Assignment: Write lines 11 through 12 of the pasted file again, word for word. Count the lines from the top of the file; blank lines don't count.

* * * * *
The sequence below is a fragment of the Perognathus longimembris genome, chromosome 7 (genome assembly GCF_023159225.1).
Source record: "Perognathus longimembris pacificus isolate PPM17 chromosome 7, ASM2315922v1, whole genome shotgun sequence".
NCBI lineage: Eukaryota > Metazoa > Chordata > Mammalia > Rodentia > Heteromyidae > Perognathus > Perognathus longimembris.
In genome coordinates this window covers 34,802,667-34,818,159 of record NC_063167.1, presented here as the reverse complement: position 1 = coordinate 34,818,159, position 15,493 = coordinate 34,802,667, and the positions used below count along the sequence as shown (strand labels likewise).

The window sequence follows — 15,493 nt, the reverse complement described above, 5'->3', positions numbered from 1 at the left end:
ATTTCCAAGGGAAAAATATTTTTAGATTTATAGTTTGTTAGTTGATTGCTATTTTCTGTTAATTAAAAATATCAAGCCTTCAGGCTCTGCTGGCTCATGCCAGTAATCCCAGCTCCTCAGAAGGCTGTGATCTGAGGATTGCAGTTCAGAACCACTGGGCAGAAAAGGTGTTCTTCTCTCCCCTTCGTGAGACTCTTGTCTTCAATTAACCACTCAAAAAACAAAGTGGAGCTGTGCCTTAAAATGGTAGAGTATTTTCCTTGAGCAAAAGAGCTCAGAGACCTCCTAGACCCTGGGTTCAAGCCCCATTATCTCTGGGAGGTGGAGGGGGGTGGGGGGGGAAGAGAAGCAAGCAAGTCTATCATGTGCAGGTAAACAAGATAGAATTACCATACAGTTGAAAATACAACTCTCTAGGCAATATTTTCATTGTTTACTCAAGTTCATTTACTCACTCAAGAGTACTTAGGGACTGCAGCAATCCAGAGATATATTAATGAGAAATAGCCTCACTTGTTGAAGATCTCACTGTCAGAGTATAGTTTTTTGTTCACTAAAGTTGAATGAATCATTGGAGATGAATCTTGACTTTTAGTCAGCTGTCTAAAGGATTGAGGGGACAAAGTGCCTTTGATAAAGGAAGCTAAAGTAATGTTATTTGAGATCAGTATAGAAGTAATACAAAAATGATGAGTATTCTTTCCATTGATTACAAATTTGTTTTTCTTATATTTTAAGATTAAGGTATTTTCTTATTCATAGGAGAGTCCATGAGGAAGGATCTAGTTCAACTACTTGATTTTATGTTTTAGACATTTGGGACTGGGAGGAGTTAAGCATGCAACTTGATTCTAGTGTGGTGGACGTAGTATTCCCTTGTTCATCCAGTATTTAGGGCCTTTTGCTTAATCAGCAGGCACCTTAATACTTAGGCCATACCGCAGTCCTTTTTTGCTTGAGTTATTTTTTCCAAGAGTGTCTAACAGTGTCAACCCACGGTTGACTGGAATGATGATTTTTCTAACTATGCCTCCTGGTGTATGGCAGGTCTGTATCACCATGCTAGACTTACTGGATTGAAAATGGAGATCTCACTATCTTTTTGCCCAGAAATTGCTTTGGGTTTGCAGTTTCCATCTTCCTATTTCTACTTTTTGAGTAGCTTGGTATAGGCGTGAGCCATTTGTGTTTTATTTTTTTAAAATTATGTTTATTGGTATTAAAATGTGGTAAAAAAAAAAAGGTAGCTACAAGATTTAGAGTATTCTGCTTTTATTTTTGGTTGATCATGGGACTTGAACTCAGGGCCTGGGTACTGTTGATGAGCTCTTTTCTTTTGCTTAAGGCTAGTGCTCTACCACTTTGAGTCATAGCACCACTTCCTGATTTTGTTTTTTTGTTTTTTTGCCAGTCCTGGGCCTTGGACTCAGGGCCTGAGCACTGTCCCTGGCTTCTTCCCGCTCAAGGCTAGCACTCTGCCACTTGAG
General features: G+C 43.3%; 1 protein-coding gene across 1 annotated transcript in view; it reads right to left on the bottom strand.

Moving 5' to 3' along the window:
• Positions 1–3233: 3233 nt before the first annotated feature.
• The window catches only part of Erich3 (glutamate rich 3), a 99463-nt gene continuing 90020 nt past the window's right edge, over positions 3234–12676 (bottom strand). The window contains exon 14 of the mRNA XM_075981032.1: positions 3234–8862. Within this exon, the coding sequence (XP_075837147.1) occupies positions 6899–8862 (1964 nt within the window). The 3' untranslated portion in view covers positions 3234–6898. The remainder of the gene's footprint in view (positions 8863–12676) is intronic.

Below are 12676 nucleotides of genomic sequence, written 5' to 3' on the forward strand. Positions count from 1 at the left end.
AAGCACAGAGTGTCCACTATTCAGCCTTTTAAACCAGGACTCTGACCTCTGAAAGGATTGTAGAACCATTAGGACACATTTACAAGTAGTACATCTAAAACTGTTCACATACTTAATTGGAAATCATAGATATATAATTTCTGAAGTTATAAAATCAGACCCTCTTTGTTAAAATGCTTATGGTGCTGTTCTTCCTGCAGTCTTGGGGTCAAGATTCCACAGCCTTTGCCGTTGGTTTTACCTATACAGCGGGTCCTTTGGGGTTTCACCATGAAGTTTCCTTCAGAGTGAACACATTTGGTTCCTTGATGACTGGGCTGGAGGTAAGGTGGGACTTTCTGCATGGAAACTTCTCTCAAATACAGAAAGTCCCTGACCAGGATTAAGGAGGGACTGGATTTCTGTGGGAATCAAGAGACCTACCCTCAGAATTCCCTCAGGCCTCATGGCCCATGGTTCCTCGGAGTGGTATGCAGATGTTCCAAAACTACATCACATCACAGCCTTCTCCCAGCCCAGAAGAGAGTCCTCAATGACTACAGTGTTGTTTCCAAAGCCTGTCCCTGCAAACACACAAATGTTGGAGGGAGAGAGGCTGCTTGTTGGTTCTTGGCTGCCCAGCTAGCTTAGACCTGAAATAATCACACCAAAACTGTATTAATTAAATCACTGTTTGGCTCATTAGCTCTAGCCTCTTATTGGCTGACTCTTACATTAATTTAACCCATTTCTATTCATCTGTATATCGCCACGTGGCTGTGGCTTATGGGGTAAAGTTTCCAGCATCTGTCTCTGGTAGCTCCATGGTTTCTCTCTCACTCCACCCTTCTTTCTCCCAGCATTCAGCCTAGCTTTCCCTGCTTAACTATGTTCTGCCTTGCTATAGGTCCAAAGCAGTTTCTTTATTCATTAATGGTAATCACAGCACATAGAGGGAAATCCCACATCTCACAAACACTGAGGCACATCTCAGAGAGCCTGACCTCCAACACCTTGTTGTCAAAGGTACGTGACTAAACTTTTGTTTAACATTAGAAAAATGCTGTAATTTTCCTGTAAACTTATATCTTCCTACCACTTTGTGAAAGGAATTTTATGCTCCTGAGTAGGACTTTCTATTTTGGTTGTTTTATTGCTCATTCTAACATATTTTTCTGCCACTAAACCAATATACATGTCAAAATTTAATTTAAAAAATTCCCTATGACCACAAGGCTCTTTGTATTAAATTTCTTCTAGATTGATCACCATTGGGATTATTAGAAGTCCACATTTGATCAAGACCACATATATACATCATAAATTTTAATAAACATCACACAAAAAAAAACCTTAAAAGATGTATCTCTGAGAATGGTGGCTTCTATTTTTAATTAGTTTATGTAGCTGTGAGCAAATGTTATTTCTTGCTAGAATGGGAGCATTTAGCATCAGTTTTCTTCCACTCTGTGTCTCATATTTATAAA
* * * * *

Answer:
Below are 12676 nucleotides of genomic sequence, written 5' to 3' on the forward strand. Positions count from 1 at the left end.
AAGCACAGAGTGTCCACTATTCAGCCTTTTAAACCAGGACTCTGACCTCTGAAAGGATTGTAGAACCATTAGGACACATTTACAAGTAGTACATCTAAAACTGTTCACATACTTAATTGGAAATCATAGATATATAATTTCTGAAGTTATAAAATCAGACCCTCTTTGTTAAAATGCTTATGGTGCTGTTCTTCCTGCAGTCTTGGGGTCAAGATTCCACAGCCTTTGCCGTTGGTTTTACCTATACAGCGGGTCCTTTGGGGTTTCACCATGAAGTTTCCTTCAGAGTGAACACATTTGGTTCCTTGATGACTGGGCTGGAGGTAAGGTGGGACTTTCTGCATGGAAACTTCTCTCAAATACAGAAAGTCCCTGACCAGGATTAAGGAGGGACTGGATTTCTGTGGGAATCAAGAGACCTACCCTCAGAATTCCCTCAGGCCTCATGGCCCATGGTTCCTCGGAGTGGTATGCAGATGTTCCAAAACTACATCACATCACAGCCTTCTCCCAGCCCAGAAGAGAGTCCTCAATGACTACAGTGTTGTTTCCAAAGCCTGTCCCTGCAAACACACAAATGTTGGAGGGAGAGAGGCTGCTTGTTGGTTCTTGGCTGCCCAGCTAGCTTAGACCTGAAATAATCACACCAAAACTGTATTAATTAAATCACTGTTTGGCTCATTAGCTCTAGCCTCTTATTGGCTGACTCTTACATTAATTTAACCCATTTCTATTCATCTGTATATCGCCACGTGGCTGTGGCTTATGGGGTAAAGTTTCCAGCATCTGTCTCTGGTAGCTCCATGGTTTCTCTCTCACTCCACCCTTCTTTCTCCCAGCATTCAGCCTAGCTTTCCCTGCTTAACTATGTTCTGCCTTGCTATAGGTCCAAAGCAGTTTCTTTATTCATTAATGGTAATCACAGCACATAGAGGGAAATCCCACATCTCACAAACACTGAGGCACATCTCAGAGAGCCTGACCTCCAACACCTTGTTGTCAAAGGTACGTGACTAAACTTTTGTTTAACATTAGAAAAATGCTGTAATTTTCCTGTAAACTTATATCTTCCTACCACTTTGTGAAAGGAATTTTATGCTCCTGAGTAGGACTTTCTATTTTGGTTGTTTTATTGCTCATTCTAACATATTTTTCTGCCACTAAACCAATATACATGTCAAAATTTAATTTAAAAAATTCCCTATGACCACAAGGCTCTTTGTATTAAATTTCTTCTAGATTGATCACCATTGGGATTATTAGAAGTCCACATTTGATCAAGACCACATATATACATCATAAATTTTAATAAACATCACACAAAAAAAAACCTTAAAAGATGTATCTCTGAGAATGGTGGCTTCTATTTTTAATTAGTTTATGTAGCTGTGAGCAAATGTTATTTCTTGCTAGAATGGGAGCATTTAGCATCAGTTTTCTTCCACTCTGTGTCTCATATTTATAAA